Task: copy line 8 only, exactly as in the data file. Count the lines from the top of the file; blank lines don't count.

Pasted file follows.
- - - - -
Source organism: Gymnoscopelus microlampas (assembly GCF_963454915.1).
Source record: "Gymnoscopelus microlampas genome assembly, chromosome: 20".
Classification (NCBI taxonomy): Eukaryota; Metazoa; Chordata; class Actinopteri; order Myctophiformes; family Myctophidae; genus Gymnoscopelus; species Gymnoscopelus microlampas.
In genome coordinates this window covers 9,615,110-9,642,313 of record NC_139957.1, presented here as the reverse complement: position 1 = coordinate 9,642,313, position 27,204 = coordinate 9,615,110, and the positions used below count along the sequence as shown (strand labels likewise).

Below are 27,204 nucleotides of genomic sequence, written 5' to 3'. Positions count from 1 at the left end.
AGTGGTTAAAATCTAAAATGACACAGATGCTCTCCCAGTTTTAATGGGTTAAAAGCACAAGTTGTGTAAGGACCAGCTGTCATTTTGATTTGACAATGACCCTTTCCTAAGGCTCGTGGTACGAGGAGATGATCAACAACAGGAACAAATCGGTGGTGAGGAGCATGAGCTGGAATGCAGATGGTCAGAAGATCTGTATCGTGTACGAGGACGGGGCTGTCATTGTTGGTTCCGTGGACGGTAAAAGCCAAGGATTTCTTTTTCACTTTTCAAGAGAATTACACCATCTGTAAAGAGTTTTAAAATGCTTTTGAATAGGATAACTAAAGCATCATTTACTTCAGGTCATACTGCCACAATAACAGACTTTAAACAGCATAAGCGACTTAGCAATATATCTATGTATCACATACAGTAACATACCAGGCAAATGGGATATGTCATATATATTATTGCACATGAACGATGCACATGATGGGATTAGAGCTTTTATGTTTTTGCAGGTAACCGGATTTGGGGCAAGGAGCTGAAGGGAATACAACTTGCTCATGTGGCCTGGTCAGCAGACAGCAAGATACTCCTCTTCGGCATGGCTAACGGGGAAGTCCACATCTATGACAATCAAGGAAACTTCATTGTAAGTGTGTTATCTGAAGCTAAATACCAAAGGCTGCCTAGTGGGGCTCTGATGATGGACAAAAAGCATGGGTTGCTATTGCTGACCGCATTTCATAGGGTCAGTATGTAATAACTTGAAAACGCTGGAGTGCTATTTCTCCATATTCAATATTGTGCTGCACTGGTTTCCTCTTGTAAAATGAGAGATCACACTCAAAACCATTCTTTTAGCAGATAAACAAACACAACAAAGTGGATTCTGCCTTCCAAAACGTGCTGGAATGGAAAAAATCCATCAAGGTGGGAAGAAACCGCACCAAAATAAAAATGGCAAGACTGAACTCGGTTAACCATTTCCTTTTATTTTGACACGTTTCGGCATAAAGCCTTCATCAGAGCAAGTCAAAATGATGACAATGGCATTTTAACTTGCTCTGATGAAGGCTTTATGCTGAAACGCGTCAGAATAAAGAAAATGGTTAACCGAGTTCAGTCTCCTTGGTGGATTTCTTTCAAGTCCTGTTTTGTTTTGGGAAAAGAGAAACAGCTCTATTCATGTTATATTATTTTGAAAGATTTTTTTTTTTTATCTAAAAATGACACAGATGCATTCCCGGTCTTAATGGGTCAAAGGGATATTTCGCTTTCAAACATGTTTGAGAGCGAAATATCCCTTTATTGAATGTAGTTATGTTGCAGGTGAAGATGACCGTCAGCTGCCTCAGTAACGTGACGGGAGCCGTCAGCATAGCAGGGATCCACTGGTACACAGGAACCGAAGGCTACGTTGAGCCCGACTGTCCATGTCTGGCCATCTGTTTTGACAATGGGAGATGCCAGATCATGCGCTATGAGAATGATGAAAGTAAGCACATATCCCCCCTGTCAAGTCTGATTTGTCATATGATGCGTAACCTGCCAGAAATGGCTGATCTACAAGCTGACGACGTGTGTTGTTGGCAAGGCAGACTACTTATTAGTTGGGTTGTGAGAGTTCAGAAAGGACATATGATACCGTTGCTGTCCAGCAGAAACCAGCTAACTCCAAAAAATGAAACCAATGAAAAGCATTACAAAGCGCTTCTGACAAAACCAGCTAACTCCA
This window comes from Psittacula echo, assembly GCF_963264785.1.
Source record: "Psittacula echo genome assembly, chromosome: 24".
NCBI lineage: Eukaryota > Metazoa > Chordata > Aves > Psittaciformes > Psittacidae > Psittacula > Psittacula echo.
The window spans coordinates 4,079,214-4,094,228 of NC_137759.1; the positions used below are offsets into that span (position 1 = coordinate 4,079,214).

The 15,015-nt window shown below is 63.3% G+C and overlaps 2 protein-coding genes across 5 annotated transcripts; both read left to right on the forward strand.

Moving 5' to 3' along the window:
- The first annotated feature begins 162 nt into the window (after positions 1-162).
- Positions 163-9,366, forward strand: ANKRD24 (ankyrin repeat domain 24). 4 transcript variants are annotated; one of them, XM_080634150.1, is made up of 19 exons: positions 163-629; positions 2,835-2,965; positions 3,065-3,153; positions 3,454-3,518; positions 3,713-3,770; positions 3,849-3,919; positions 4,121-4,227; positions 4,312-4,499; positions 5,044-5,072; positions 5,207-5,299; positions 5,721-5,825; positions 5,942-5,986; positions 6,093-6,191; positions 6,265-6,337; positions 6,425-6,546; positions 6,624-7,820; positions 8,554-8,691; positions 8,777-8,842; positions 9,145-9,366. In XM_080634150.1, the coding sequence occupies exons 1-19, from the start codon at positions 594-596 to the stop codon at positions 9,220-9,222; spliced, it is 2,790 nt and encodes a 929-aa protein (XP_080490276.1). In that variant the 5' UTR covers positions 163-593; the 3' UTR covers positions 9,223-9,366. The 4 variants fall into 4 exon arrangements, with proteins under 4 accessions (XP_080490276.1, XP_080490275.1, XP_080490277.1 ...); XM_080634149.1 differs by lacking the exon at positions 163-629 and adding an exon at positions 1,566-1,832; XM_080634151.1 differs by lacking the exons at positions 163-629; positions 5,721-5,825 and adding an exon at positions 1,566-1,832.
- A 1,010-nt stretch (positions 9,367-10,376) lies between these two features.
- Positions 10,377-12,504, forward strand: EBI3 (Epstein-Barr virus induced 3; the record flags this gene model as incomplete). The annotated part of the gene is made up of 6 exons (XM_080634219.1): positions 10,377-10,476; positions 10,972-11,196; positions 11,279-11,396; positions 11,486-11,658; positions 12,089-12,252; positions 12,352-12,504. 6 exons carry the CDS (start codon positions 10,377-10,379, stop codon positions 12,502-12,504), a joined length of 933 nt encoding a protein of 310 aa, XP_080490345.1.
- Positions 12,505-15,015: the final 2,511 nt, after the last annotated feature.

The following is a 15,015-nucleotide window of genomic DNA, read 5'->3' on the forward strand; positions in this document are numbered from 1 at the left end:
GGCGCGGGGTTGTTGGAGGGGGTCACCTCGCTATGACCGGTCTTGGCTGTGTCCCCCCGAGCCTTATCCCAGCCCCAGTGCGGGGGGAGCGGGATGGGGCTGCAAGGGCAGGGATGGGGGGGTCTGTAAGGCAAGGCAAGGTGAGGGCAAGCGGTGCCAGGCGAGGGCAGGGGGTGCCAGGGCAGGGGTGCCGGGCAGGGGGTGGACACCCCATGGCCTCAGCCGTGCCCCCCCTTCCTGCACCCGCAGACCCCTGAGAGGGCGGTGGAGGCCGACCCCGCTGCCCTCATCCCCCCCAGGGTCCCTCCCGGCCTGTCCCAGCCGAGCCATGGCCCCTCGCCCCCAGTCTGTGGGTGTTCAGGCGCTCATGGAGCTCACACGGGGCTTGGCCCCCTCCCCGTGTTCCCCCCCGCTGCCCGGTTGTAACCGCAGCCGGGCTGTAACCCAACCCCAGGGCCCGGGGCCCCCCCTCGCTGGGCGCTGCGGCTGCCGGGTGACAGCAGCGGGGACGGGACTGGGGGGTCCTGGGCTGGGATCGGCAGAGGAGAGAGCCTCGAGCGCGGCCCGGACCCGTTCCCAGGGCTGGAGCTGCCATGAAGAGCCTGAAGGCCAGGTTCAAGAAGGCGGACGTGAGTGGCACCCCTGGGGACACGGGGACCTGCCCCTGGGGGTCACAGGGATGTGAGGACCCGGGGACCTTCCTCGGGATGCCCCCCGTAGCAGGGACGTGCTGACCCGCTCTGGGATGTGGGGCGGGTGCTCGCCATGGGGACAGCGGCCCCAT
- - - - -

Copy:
Source record: "Psittacula echo genome assembly, chromosome: 24".